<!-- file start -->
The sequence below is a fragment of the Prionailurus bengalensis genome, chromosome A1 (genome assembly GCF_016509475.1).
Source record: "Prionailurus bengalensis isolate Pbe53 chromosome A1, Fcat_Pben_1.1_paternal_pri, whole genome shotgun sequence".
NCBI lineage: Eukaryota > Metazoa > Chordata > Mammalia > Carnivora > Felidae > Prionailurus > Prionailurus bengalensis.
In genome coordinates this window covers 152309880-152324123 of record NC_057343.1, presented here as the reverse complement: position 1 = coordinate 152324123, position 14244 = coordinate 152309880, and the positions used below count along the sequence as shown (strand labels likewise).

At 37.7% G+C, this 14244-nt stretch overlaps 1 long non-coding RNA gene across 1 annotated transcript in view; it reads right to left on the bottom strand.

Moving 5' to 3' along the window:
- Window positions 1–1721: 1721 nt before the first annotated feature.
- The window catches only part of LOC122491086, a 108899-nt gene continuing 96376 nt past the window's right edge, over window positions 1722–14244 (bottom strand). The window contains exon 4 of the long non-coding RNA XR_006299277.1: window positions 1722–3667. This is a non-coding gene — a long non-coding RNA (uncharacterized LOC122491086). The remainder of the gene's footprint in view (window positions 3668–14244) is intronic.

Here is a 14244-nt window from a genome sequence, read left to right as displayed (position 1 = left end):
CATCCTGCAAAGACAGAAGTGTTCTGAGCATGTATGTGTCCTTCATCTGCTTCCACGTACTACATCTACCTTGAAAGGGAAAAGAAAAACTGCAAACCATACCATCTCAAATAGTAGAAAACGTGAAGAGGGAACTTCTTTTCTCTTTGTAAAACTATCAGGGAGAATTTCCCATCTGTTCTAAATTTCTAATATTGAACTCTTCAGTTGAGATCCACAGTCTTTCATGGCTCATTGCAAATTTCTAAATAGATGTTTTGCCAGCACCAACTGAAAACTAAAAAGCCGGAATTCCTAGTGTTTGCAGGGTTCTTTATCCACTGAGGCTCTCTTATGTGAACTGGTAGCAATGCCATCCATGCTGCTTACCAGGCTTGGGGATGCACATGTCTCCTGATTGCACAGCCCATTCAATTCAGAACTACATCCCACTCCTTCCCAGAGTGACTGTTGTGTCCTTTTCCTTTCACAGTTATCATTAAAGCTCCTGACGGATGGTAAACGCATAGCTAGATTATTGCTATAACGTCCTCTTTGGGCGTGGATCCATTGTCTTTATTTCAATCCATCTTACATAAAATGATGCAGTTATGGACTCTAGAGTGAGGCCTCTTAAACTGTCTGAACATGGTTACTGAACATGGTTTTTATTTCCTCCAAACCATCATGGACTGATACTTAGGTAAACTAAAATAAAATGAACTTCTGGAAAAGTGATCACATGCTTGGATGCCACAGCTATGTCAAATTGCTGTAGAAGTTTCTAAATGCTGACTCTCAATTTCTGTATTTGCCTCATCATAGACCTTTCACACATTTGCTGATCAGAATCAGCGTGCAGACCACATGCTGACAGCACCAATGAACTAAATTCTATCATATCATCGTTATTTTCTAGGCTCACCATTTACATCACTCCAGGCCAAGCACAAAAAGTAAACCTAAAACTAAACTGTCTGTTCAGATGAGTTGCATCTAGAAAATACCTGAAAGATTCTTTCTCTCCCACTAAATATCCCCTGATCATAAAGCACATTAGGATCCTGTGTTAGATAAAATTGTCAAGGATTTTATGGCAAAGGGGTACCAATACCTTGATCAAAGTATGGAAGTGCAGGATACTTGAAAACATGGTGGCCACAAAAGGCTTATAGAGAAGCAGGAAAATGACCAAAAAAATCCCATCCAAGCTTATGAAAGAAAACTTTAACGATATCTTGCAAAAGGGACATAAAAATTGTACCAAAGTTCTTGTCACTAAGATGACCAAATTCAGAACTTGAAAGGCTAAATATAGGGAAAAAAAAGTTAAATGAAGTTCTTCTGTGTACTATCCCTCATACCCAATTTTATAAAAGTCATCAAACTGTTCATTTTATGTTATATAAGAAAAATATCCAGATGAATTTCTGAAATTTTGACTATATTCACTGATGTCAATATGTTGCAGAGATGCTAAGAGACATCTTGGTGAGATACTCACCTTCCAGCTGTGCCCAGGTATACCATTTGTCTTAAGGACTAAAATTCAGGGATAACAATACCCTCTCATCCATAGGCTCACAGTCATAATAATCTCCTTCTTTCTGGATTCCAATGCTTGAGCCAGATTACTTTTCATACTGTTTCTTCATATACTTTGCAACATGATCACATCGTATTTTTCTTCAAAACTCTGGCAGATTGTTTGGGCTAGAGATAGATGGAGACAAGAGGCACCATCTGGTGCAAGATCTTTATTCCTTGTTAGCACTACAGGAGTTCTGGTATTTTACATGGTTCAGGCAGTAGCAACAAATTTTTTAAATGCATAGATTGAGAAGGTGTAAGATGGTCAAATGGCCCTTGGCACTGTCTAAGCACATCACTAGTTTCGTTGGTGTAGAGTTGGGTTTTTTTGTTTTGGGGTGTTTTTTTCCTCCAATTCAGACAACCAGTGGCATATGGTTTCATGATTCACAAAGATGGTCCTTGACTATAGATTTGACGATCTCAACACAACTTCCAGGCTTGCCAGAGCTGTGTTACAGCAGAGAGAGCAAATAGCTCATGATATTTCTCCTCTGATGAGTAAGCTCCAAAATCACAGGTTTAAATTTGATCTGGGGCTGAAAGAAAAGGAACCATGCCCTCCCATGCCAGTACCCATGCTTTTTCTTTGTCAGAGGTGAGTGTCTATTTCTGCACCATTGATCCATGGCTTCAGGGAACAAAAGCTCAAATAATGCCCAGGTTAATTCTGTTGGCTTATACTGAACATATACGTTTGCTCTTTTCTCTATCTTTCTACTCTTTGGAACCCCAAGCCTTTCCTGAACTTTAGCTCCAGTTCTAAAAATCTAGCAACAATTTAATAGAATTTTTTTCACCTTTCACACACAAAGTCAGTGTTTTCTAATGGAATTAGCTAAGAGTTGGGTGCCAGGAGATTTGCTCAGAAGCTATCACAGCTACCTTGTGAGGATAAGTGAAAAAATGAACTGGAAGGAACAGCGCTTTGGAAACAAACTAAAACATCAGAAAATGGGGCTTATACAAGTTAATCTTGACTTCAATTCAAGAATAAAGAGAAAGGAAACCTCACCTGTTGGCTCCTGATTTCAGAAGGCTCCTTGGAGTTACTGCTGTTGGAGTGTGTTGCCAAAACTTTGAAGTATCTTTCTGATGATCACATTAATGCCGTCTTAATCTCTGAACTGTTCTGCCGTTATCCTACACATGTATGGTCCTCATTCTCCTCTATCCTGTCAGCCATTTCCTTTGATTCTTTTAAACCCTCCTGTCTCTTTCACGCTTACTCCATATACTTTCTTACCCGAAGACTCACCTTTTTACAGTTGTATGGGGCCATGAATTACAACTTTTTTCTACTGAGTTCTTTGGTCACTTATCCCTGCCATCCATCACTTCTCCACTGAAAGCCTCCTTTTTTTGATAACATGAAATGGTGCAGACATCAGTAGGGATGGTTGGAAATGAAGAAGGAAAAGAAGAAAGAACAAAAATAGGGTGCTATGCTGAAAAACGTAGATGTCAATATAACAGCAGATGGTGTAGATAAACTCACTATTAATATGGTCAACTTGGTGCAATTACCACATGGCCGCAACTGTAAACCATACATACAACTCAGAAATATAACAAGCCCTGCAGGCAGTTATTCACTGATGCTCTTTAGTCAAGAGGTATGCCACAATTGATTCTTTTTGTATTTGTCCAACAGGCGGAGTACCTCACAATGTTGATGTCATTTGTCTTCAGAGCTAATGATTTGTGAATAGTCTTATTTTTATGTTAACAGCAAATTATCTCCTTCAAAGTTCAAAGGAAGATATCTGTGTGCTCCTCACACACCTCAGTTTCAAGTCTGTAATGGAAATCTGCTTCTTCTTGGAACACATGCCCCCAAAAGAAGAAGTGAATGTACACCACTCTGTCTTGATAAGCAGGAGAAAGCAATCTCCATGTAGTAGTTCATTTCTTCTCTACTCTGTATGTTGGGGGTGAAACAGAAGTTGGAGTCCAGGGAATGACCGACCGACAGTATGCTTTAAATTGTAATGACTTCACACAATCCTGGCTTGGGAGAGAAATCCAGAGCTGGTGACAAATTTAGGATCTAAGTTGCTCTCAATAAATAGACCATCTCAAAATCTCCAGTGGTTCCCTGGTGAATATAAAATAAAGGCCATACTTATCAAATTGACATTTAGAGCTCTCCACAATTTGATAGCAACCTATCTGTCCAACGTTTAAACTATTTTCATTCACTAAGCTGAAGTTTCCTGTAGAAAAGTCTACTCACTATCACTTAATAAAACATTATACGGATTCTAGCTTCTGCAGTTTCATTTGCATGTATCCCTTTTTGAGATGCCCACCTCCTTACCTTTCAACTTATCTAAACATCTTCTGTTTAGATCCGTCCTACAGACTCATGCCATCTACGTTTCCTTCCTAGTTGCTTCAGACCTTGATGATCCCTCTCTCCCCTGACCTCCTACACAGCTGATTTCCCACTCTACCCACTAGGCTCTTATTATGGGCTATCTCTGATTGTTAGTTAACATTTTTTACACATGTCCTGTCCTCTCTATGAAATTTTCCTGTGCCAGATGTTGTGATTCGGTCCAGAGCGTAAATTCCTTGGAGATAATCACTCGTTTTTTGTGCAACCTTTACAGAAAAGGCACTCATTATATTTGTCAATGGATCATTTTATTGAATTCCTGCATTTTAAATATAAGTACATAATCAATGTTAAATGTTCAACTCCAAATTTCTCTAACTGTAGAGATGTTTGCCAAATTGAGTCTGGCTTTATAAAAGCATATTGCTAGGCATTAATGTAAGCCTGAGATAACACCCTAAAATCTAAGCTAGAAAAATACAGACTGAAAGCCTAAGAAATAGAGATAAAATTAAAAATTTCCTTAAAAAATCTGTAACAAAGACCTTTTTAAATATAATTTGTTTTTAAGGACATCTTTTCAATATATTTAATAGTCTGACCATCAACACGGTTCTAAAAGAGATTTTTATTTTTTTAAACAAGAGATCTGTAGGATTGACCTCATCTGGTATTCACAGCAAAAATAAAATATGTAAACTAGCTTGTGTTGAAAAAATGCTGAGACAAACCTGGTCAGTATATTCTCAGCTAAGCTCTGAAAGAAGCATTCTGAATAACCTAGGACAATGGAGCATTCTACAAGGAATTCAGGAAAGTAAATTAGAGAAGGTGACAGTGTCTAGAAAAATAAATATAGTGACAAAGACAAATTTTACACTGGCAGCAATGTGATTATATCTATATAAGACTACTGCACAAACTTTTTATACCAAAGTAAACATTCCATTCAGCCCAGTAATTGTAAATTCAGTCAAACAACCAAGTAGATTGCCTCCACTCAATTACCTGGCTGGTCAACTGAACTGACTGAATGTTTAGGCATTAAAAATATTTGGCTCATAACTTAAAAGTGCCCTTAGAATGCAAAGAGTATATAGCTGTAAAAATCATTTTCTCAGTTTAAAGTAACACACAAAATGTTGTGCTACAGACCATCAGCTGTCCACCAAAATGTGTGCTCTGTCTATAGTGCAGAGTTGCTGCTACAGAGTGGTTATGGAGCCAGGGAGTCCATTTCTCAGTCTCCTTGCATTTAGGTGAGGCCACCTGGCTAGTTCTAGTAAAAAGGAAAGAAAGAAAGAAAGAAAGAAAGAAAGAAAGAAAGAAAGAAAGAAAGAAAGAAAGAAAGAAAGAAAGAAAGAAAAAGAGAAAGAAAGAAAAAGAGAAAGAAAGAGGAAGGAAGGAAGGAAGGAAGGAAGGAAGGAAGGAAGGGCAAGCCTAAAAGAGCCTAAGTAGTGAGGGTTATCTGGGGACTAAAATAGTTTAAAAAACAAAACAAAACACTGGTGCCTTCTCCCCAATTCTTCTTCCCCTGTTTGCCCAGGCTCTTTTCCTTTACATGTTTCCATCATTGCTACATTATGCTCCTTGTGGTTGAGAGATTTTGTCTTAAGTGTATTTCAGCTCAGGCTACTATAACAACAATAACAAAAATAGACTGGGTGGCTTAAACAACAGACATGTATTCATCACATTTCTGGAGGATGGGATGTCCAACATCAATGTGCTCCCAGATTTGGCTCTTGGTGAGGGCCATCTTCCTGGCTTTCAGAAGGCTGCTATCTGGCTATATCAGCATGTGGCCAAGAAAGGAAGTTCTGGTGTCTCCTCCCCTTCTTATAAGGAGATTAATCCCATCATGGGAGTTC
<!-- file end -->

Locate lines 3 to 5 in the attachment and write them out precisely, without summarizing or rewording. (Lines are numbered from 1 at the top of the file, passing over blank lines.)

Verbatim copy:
NCBI lineage: Eukaryota > Metazoa > Chordata > Mammalia > Carnivora > Felidae > Prionailurus > Prionailurus bengalensis.
In genome coordinates this window covers 152309880-152324123 of record NC_057343.1, presented here as the reverse complement: position 1 = coordinate 152324123, position 14244 = coordinate 152309880, and the positions used below count along the sequence as shown (strand labels likewise).

At 37.7% G+C, this 14244-nt stretch overlaps 1 long non-coding RNA gene across 1 annotated transcript in view; it reads right to left on the bottom strand.